- Damon weighs in with Jada Pinkett Smith.
Let's be honest: As much as people may complain about Spike Lee's public pontifications on race or his controversial stances or his being a rabble-rouser, that's the way we like him. What first comes to mind when you hear his name mentioned? Certainly not Girl 6 or The Original Kings of Comedy. No, Spike will be remembered, quite rightly, for Do the Right Thing and Malcolm X. Disagree with his opinions if you want, but there's no denying that the problem of race is what fuels his most passionate work on screen and what makes his best films so memorable.
Which is why Bamboozled, shot on digital video because Lee was so impressed with the Dogme 95 film The Celebration, holds as much promise as it does: It's Spike getting back to what we think of as being Spike, in this case taking on racism in television. Damon Wayans (ironically, the real-life brother of Shawn and Marlon Wayans, stars of one of the most derided black sitcoms on the air) stars as Pierre Delacroix, an upscale TV writer who speaks in a bizarrely bombastic yet mannered "white" voice that sounds like Sammy Davis Jr. impersonating Dr. Evil. Despite being the sort of person many blacks might call a sellout, he's been struggling for some time to get an intelligent show about black people on the air, but is thwarted at every turn by his homeboy-wannabe white boss Dunwitty (Michael Rapaport), who throws around words like "dope," "booty," and of course the N word, which he asserts his right to utter because he's married to a black woman. Dunwitty insists that Pierre's shows aren't realistic and keeps sending him back to the drawing board.
In a fit of desperation and indignation, Pierre comes back at his boss with a plan he's certain will get him fired and thus out of his contract: an old-time blackface minstrel show (this time with black people, rather than white, in even blacker makeup), with a lazy, shuffling, watermelon-eating tap dancer at its center. Recruiting two homeless entertainers and renaming them "Mantan" (Savion Glover) and "Sleep N' Eat" (Tommy Davidson), he pitches the idea to Dunwitty as a social satire. Naturally, not only does Dunwitty love the idea, but so do the critics and the viewers. Soon, blackface becomes a national sensation.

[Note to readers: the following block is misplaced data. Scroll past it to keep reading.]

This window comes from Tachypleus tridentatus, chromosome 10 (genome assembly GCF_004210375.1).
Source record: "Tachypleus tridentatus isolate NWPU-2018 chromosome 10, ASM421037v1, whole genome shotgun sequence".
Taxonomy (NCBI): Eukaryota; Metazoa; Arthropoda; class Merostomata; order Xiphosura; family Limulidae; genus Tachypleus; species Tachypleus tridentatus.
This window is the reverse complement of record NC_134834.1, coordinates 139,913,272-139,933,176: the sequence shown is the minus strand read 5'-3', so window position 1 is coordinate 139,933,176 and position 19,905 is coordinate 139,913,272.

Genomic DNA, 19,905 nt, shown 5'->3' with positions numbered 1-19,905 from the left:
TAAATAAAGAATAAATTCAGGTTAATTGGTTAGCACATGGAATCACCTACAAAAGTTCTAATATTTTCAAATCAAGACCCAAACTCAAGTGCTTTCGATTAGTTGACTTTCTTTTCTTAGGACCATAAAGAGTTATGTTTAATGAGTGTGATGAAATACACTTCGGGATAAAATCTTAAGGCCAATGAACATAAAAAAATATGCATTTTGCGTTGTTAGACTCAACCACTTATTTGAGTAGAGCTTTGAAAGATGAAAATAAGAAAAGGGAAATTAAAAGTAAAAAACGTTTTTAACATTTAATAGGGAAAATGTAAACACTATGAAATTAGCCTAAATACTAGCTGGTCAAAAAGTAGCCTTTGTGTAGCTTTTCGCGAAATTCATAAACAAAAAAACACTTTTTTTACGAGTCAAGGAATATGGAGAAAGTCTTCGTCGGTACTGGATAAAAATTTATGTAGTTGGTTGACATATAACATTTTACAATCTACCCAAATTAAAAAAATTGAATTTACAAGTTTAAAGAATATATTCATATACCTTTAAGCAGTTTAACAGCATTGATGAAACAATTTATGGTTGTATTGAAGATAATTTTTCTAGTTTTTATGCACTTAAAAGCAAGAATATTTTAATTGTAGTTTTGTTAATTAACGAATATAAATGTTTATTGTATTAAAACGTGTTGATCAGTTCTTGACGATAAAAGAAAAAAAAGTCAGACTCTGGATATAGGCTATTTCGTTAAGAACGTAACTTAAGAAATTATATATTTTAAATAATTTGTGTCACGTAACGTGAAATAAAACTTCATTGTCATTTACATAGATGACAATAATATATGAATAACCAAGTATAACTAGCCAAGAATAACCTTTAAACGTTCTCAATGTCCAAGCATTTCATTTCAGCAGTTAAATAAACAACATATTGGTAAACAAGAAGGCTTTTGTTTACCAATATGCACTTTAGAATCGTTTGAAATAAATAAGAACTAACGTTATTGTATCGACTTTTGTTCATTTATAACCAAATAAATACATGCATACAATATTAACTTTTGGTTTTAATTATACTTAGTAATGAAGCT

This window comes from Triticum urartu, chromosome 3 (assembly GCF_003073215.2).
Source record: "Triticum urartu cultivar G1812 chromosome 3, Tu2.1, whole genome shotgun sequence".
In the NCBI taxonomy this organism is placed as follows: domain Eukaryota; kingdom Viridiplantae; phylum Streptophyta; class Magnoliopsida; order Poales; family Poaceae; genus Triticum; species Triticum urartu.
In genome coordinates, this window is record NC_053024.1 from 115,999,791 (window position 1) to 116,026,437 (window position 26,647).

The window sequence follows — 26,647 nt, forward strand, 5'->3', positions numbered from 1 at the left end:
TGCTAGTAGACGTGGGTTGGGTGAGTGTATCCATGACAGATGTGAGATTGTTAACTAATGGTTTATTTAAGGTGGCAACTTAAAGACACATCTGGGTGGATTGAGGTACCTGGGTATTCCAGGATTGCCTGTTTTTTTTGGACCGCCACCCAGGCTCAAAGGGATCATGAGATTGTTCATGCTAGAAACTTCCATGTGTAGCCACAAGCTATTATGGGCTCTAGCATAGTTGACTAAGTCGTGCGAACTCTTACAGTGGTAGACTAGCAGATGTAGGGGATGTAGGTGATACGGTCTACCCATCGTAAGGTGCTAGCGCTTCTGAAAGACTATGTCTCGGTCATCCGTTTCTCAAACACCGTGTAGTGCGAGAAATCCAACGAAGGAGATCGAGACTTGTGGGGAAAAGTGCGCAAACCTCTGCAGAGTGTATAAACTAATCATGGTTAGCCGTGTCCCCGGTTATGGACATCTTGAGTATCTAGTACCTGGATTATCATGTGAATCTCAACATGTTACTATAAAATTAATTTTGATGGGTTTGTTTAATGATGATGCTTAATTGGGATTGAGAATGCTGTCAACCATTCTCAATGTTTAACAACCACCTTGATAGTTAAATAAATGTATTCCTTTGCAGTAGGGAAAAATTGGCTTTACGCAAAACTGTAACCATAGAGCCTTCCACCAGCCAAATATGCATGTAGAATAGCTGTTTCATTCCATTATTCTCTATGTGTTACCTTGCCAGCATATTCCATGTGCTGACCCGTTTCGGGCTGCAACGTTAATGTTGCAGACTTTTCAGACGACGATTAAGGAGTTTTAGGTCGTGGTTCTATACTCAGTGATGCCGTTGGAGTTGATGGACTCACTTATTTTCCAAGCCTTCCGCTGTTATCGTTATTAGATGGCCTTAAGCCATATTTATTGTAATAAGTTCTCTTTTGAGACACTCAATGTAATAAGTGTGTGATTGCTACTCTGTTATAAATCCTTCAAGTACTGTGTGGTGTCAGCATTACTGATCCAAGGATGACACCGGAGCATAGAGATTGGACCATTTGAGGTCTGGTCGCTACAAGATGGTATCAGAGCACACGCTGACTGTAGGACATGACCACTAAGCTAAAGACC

So far, so good. It's not as much of a stretch as it might seem on the surface to imagine such a show being defended as "satire" (a Jewish publicist insists to Pierre that "the show can't be racist, because you're black"), even though what we see is so laden with profanity it would never make it on the air. A side story dealing with Pierre's relationship with his father provides the movie some much-needed depth, although Pierre never does answer the question that his father asks on behalf of everyone in the audience: "Nigga, where the fuck did you get that accent?" When Pierre mentions that he'd rather his father not use that word, Dad fires back, "I say 'nigga' a hundred times a day. Keeps my teeth white." Director Lee seems equally determined to keep his teeth white, as it were, in this case, somewhat undermining his criticism of Samuel L. Jackson's use of the N word so often in Tarantino films (he even continues to jab Tarantino by having Dunwitty cite the Q-man -- and put down Lee by name -- as justification for his own usage of the word).
Unfortunately, as the movie progresses, it gradually begins to lose focus. Pierre, who originally seemed to burn inside with anger at the subtle racism surrounding him, becomes a defender of it, trying to justify his show and keep his job even though he had intended to get himself fired. Mantan, who is depicted early on as an easy dupe who only cares about money, suddenly develops smarts and a conscience. But the biggest narrative misstep is the elevation of an ignorant rapper, who calls himself Big Black Africa (Mos Def) and is initially a hilarious parody of clueless Afrocentrism, to the role of avenging angel. It's difficult to talk about the ending without giving too much away, but it does ultimately come across as an advocacy of violence. And it will be discussed on talk radio and TV magazine shows a great deal in the weeks to come, so see the film quickly if you want to be surprised. The tonal shift from comedy to tragedy is a tough one to pull off, and Lee doesn't manage it very well, although the minstrel shows themselves nicely straddle the line between funny and horrific.
To guarantee that audiences won't leave the theater laughing, however, the film closes out with some extended montages of actual minstrel shows and a collection of antique tin toys depicting African Americans as hideous cartoons. Some of this footage is so revelatory that you wish Lee had made a documentary instead. Perhaps, though, it ultimately contradicts Lee's point (that racism is easily marketable in today's world) by showing that, despite our racial problems, we really have come a long way since the days when it was acceptable to market a spring-action toy of a mule kicking a black man in the head.
There's no question that racism is still alive in America, and the lower-key jokes in Bamboozled take on the subject quite well. But the climax is so ham-handed that it almost negates the film's prior well-scored points.